In a recent interview about her upcoming clothing line, Melissa McCarthy said:
“Women come in all sizes. Seventy percent of women in the United States are a size 14 or above, and that’s technically ‘plus-size,’ so you’re taking your biggest category of people and telling them, ‘You’re not really worthy.’"
McCarthy is absolutely right, and having some experience in the fashion industry here in New York, I can admit that the expectations and standards of the industry are changing for the better.
However, things are not just changing here in New York, they are changing across the country.
People are often curious what caused this shift of perception, and it can be attributed to several factors, such as social media, bloggers, online retailers and celebrities.
Here are four ways the fashion industry is embracing the "plus-size" movement:
1. Social Media
From Instagram, Facebook and Twitter, people continue to show their support for every size of woman, from hash-tagging #MyCurvesAreBeautiful to a full-on curves appreciation day this past May.
Thousands of women took to their social media accounts to show of their full-figures and encourage body confidence.
It sparked attention across the world, as more and more women started to share selfies of themselves and encouraging captions to let the world know they are comfortable in their skin.
Time and time again, social media proves that when it wants to, it can be a tool for change, positivity and encouragement.
In the fashion industry, we have big-name magazines, and then we have the bloggers, and bloggers give us more street styles and offer details of where to get hot items.
In recent months, bloggers from all backgrounds and sizes have decided to embrace the plus-size movement.
Blogger and fashion writer Candace Stewart recently published an article for Essence.com, where she outlined 14 of the best plus-size bloggers.
This gives curvy girls their own inspiration and a place where they can go without shame. They can view clothes and fashion stories written by people just like them.
The best thing about bloggers is they give their honest opinion and offer real advice.
3. Online Retailers
Trying to shop online is tough enough as it is, but for our curvy friends, it can be somewhat of a nightmare.
Not all retailers offer items in extended sizes, and when they do, they often sell out fast.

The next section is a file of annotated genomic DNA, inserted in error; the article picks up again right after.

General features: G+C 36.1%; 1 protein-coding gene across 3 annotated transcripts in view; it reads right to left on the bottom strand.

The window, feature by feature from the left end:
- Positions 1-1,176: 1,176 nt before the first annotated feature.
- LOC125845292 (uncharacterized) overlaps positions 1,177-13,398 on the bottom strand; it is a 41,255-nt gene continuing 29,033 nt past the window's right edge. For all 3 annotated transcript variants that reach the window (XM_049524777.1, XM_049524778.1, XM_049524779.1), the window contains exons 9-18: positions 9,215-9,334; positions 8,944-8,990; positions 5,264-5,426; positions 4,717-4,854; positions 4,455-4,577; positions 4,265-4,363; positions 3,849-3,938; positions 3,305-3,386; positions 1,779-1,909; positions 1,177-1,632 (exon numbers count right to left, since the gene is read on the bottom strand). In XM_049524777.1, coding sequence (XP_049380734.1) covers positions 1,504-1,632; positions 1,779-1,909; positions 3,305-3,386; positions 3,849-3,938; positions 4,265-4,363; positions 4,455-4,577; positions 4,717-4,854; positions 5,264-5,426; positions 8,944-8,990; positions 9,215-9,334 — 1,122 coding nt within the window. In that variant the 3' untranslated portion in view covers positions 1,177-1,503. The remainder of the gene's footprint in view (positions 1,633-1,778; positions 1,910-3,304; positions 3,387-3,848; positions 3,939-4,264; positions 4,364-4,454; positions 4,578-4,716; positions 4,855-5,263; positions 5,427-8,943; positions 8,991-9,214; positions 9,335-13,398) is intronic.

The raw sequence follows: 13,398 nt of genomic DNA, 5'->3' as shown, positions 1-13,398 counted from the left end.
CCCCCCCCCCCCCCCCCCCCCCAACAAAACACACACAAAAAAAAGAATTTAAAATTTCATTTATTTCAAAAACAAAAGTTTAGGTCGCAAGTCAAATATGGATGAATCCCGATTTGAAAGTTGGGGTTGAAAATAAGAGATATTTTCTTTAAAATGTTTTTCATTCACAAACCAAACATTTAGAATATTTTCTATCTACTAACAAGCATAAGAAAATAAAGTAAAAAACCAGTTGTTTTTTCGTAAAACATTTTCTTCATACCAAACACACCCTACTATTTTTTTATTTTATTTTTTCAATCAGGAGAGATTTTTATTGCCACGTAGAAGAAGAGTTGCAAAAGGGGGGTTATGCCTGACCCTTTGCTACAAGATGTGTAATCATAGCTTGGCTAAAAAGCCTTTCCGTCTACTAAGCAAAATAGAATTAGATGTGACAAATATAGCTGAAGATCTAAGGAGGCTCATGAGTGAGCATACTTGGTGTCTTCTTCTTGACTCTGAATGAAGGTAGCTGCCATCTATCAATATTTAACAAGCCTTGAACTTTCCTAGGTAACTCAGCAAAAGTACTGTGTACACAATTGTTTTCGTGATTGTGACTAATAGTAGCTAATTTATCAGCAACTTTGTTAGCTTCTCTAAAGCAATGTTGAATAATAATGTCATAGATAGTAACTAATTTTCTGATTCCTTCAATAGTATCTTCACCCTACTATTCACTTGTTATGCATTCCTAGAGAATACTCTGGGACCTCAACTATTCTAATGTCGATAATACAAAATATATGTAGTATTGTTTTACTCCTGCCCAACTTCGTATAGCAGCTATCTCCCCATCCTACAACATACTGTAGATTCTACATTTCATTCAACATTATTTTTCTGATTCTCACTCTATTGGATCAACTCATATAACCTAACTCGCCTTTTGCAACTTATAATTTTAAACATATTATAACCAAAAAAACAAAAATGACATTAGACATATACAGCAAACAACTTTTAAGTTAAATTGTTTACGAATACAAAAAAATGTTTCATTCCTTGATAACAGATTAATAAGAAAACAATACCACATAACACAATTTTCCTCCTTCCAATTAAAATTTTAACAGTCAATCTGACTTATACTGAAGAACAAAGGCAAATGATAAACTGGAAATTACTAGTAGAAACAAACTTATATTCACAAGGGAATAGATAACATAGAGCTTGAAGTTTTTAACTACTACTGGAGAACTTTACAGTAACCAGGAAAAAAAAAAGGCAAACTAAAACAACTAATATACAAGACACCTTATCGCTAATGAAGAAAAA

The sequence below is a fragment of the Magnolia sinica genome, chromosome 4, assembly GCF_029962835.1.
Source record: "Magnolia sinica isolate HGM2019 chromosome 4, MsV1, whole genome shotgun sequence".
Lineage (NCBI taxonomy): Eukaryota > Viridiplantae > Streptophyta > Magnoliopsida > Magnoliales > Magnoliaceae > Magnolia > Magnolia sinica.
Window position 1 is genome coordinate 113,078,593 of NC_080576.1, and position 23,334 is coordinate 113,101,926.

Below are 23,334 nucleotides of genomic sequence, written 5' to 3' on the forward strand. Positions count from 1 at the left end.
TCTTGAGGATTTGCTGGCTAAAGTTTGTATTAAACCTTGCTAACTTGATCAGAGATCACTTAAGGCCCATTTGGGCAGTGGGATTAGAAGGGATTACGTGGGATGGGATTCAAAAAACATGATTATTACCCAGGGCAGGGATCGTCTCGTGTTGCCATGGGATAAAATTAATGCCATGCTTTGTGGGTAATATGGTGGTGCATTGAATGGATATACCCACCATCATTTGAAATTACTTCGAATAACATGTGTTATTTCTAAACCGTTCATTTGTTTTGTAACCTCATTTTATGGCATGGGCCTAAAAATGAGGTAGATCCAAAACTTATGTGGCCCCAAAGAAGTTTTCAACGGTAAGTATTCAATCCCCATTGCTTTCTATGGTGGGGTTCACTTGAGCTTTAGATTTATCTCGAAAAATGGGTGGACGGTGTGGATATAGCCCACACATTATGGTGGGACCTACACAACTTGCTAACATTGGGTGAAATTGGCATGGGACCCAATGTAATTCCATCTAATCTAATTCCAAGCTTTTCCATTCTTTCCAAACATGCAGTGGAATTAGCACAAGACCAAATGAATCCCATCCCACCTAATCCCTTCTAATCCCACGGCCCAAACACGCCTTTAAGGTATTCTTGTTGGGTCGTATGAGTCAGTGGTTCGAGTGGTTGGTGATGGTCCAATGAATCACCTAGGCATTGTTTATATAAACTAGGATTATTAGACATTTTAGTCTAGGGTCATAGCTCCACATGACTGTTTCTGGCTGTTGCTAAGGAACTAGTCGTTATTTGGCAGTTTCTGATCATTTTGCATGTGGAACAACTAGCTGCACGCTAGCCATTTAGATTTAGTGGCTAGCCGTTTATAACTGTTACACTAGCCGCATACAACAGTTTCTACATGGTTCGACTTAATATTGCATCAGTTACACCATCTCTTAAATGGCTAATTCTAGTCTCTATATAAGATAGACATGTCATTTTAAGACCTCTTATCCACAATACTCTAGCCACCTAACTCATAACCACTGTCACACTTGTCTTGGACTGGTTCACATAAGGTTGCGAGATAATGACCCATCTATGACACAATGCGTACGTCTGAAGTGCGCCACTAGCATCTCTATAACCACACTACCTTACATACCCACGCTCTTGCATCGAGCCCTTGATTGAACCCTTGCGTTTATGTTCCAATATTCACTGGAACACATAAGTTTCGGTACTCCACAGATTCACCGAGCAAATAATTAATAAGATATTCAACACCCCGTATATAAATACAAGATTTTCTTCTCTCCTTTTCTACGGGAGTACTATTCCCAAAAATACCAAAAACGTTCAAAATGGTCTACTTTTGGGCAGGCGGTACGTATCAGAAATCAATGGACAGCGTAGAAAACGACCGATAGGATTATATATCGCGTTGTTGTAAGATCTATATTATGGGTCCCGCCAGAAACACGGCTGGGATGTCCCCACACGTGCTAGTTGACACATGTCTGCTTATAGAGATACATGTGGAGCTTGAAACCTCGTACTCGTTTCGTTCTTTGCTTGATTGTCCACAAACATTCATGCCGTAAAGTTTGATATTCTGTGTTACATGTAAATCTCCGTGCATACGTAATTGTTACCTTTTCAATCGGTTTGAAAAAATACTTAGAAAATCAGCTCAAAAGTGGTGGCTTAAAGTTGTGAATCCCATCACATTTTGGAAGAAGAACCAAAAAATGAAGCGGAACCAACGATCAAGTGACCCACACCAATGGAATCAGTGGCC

So when retailers start to change ordering options and extend sizes, it is a huge leap for curvy women everywhere.
Places like Gwynnie Bee, which is the only clothing rental subscription service exclusively for women sizes 10-32, are actively changing the game.
The site helps women discover, experience and enjoy great clothing without limitations by offering the most up-to-date looks all in one place.
Members receive about $900 to $1,200 worth of clothing each month, and unlimited free shipping and exchanges for an affordable flat monthly fee.
Also, when you have New York-based plus-size line Shegul helping plus-size girls achieve their professional wardrobe look for the office, there are starting to be more and more options for curvy girls.
Shegul's current line features wrap dresses both for the office and after work, as well as cocoon coats for fall and other items for women size 12-24.
However, these are just two examples. Recently, Huffington Post listed the top 24 online retailers for plus-size women; you can take a look here.
Before, celebrities would be ridiculed for their "curves" -- or not even invited to be on the cover of Vogue (It has been reported that Anna Wintour told Oprah she needed to lose weight before her cover shoot.) -- but, today, curves are in!
From Mariah Carey to Beyoncé and Kim Kardashian, women are constantly getting praise for how they dress up their curves.
When the fashion industry learned it can no longer make people feel bad about their weight, they jumped on the bandwagon to embrace curves.
Also, it doesn't hurt when you have the support of big-time actresses like Melissa McCarthy and Amy Schumer; when they speak up, people listen.
Actress Rebel Wilson is also known to push the envelope and wear bright colors as a sign she's not afraid to be seen in her curves.
It is 2015, people, and we still have a long way to go. But, slowly and surely, there won't be anymore of these discussions in the future.